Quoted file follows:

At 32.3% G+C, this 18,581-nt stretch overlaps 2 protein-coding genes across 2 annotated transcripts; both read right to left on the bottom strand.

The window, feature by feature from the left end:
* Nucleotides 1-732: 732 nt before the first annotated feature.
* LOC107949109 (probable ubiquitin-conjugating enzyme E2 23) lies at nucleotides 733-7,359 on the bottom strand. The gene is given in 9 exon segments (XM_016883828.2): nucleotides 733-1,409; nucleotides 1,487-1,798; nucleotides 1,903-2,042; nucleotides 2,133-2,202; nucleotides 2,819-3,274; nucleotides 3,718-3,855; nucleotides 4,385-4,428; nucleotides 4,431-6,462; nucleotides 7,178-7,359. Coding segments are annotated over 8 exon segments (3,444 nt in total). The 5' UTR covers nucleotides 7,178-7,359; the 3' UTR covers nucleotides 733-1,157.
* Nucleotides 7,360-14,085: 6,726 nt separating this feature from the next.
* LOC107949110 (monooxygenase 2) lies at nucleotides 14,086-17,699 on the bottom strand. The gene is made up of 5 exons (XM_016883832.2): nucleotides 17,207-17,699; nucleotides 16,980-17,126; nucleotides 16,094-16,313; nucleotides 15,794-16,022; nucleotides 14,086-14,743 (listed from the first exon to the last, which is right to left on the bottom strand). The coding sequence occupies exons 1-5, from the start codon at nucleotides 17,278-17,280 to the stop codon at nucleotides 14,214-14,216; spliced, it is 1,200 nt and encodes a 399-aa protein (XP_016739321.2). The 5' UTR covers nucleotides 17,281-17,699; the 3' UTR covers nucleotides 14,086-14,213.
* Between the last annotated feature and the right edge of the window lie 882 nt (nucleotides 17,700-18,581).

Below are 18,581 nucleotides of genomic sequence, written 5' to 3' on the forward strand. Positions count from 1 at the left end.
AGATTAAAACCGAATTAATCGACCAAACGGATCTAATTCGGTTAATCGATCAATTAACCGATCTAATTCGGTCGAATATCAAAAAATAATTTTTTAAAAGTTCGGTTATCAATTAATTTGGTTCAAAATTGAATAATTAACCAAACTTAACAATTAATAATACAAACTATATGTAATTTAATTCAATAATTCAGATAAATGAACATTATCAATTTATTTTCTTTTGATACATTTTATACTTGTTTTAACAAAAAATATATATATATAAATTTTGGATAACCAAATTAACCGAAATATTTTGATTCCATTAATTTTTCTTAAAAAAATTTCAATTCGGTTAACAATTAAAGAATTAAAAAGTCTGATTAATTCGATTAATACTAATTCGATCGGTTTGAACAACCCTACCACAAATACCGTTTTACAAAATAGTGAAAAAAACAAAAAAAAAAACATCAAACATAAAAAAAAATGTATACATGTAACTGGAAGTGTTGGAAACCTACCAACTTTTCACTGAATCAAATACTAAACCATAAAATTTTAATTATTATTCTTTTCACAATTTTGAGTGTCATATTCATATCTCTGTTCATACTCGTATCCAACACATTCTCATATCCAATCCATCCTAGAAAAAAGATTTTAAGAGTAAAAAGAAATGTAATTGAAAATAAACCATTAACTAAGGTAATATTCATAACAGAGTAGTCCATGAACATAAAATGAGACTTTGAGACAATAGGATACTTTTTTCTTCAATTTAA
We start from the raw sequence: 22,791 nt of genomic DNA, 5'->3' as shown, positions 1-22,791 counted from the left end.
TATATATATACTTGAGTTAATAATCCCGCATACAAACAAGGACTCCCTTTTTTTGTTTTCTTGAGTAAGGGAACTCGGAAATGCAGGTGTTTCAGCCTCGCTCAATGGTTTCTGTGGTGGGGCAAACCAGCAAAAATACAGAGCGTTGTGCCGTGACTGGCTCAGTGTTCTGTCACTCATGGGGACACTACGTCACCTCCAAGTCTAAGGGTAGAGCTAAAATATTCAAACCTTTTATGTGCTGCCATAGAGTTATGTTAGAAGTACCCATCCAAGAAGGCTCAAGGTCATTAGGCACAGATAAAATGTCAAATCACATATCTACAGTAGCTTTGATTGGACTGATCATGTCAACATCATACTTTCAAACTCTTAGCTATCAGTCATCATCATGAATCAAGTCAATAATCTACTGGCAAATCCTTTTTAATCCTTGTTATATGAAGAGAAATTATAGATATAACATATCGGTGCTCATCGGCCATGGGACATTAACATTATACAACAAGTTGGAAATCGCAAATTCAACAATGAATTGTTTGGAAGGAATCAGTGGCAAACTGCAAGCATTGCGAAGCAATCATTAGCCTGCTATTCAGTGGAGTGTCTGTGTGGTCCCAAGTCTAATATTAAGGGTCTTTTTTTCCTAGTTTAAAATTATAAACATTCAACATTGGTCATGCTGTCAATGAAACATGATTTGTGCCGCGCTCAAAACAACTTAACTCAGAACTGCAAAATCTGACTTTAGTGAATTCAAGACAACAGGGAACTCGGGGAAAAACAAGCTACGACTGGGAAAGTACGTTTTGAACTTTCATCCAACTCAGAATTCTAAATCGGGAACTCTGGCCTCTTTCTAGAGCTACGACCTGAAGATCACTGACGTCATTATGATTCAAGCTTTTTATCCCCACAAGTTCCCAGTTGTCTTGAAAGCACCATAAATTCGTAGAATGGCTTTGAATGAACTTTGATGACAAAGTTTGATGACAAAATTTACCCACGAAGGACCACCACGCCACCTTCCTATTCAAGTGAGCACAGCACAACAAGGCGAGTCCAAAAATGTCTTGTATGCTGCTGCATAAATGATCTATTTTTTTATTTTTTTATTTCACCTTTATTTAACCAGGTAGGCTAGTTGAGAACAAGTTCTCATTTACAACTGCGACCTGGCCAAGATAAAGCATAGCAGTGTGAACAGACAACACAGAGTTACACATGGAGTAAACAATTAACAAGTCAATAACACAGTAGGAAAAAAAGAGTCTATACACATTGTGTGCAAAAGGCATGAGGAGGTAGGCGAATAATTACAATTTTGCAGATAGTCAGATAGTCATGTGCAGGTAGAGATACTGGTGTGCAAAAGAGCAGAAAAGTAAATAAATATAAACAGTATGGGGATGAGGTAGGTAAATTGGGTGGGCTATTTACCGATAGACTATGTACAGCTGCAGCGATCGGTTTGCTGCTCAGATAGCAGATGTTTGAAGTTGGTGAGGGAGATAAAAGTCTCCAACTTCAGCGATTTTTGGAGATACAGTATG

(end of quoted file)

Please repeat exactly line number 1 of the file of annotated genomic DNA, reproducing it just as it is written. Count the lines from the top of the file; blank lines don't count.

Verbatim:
At 32.3% G+C, this 18,581-nt stretch overlaps 2 protein-coding genes across 2 annotated transcripts; both read right to left on the bottom strand.